Revisiting our financial freedom assumptions
Every now and then I get a few emails from readers wondering how much is enough and how to fund retirement? Today’s article will revisit some older perspectives I have on this and share my latest assumptions to these questions.
Financial freedom assumptions – how much is enough?
Only you can answer that question for yourself and your family.
We figure “enough” money covers our basic necessities with some extras – like travel and entertainment. Here is a quick rundown of what we need to cover in our future with some buffer designed-in:
|Key expenses||Monthly||Annually||Semi-retirement comments ~ end of 2024????|
|Mortgage||$2,240||$26,880||We anticipate the mortgage “dead” before the end of 2024.|
|Groceries/food||$800||$9,600||Although can vary month-to-month!|
|Home maintenance/expenses||$700||$8,400||Represents 1% home value per year, increasing by inflation.|
|Home property taxes||$500||$6,000||Ottawa is not cheap, increasing by inflation or more.|
|Home utilities + internet/TV/cell phones, subscriptions, etc.||$400||$4,800|
|Transportation – x1 car (gas, maintenance, licensing)||$150||$1,800||May or may not own a car long-term!|
|Insurance, including term life||$250||$3,000||Term life ends in 2030, will self-insure after that without life insurance.|
|Totals with Mortgage||$5,140||$61,680|
|Totals without Mortgage||$2,900||$34,800||As you can see, once the debt is gone, we’ll be in a much better place for financial independence!|
Add in other spending/miscellaneous spending to the tune of $1,000 per month and that’s our budget.
Give or take, about $4,000-$4,500 after tax spending per month**
Financial freedom assumptions
**These are estimates only. We don’t track our personal expenses very closely after we pay ourselves first every month. We pay ourselves first (via TFSAs, then RRSPs, then non-registered after that if there is any money leftover).
Could we be saving more? Yes. Do we really want to? No, otherwise we’d be doing this already.
We need to live our lives today after all but your mileage may vary.
This brings me to this: personal finance is very personal.
Funding your retirement will be different than mine.
How to fund retirement?
To fund our needs and desires in our financial future I’ve done some math on this and we’ll rely on the following to fulfill our plan:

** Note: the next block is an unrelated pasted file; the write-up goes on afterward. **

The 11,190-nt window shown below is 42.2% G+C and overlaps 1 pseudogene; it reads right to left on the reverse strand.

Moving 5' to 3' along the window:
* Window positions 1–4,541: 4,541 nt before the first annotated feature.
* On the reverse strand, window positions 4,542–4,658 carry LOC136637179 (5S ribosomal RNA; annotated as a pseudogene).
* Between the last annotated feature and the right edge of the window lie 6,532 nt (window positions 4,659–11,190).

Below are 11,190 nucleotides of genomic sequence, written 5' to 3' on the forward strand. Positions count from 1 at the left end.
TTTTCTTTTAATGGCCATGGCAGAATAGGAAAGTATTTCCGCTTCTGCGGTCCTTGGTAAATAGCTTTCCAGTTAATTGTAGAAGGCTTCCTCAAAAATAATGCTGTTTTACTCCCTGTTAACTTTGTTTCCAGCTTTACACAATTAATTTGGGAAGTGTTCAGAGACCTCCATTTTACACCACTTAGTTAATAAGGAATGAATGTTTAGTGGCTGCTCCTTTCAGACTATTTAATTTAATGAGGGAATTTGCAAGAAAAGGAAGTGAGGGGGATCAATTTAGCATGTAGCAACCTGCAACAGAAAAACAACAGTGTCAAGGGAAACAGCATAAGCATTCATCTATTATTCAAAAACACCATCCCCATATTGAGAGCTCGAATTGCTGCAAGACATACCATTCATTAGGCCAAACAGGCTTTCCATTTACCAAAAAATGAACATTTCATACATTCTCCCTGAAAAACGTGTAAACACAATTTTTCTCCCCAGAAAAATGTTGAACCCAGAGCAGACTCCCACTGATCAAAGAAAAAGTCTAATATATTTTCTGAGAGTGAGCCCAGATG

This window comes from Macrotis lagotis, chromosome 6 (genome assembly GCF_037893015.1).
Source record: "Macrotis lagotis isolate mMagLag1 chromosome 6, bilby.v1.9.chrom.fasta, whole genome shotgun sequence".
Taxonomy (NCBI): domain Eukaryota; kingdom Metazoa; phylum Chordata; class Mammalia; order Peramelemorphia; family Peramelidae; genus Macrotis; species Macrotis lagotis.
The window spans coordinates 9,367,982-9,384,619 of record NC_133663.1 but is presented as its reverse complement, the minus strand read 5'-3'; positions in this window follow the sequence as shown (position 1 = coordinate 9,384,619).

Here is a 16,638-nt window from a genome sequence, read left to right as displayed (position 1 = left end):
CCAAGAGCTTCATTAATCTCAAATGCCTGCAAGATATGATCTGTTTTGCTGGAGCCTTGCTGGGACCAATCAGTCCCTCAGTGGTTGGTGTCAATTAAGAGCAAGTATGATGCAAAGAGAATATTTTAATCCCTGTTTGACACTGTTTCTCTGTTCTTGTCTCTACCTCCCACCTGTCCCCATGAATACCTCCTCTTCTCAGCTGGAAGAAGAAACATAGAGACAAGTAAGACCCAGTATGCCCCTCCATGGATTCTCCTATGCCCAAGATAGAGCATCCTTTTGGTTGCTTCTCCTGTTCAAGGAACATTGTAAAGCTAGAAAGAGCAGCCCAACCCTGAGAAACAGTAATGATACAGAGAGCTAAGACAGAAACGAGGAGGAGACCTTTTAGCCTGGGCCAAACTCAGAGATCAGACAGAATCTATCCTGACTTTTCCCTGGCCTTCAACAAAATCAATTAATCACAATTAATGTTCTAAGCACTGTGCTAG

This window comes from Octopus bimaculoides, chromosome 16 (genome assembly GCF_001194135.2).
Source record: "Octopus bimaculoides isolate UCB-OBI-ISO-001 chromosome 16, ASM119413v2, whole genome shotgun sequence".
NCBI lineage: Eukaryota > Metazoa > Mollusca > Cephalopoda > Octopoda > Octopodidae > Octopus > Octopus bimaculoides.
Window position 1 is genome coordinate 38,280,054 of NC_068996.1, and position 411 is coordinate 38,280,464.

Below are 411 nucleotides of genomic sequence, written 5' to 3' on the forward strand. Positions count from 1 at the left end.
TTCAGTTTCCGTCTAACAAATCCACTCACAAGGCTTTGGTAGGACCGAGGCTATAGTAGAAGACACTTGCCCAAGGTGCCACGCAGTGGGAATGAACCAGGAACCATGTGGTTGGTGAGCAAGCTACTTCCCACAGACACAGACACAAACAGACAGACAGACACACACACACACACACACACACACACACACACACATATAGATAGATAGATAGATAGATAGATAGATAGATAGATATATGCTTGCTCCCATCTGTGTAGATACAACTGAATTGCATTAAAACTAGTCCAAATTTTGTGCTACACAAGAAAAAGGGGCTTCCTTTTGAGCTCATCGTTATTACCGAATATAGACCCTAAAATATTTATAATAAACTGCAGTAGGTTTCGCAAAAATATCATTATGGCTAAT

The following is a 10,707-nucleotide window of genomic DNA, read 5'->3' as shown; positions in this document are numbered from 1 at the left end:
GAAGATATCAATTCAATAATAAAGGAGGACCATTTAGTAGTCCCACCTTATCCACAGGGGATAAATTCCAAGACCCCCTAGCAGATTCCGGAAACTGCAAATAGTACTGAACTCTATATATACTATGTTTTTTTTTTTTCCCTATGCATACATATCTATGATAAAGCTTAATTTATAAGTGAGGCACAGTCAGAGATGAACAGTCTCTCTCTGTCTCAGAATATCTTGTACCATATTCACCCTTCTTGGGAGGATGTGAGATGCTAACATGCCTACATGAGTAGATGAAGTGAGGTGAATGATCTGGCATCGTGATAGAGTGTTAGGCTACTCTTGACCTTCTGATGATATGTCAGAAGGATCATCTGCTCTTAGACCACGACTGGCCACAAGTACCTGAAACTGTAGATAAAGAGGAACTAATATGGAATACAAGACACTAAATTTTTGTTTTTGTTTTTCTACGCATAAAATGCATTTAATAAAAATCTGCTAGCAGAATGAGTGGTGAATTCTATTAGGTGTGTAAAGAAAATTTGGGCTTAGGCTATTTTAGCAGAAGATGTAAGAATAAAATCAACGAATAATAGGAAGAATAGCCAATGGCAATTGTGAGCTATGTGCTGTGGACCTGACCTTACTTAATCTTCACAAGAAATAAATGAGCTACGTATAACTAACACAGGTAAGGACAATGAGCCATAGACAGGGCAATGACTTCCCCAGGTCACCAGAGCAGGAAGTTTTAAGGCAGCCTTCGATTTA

- A paid off home. We wish to avoid entering retirement or semi-retirement with any debt. Servicing debt reduces your financial flexibility because you are forced to pay other people first. At the time of this post we hope to have a paid off home in another 5-7 years.
- A $1 million dollar investment portfolio. This includes all registered and non-registered investments between us. We figure RRSP assets in particular need to be north of $500,000 to draw down eventually. TFSA and non-registered assets would make up the remainder of the personal portfolio, basically Canadian dividend paying stocks. This portfolio target should provide at least $30,000 per year in after-tax income. We hope to achieve this milestone within the next 10 years – doing so with a modest savings rate, keeping our investment costs as low as possible, and using a combination of dividend paying stocks for passive income and indexed Exchange Traded Funds (ETFs) for long-term growth within the portfolio.
- Modest workplace pensions. This means we keep jobs with our current employer for the coming 5-10 years as our debt is killed off. Nothing is a given though. We’re optimistic if we continue working with our current employer, at least into 2024, we’ll both have some small pensions to draw from for the rest of our lives.
- Government programs. Based on Service Canada information the average Canada Pension Plan (CPP) payment is just over $600 per month for new beneficiaries at age 65. We’ll also have Old Age Security (OAS) income as well. We are however not relying on CPP or OAS for an early retirement. These payments will be considered icing on the cake as we get older.
- Part-time income. I can’t sit still for long so I expect to have some form of work for the rest of my life. What that is I don’t know. It could be this blog long-term if it grows. It could be running my own financial planning business (after I obtain some professional designations). It could be some other small business venture. It could be part-time, seasonal work. It could be all of these things or different things. Time will tell. I’ll figure it out.
These are our high-level assumptions for the financial future. We have work to do to meet our goals and desires but we’ve made great progress to date. No doubt our plans and needs will continue to evolve over time but this is our updated perspective. I’ll keep you posted.
What reality check have you done on your financial plan? Are you in retirement? How did your plan match reality?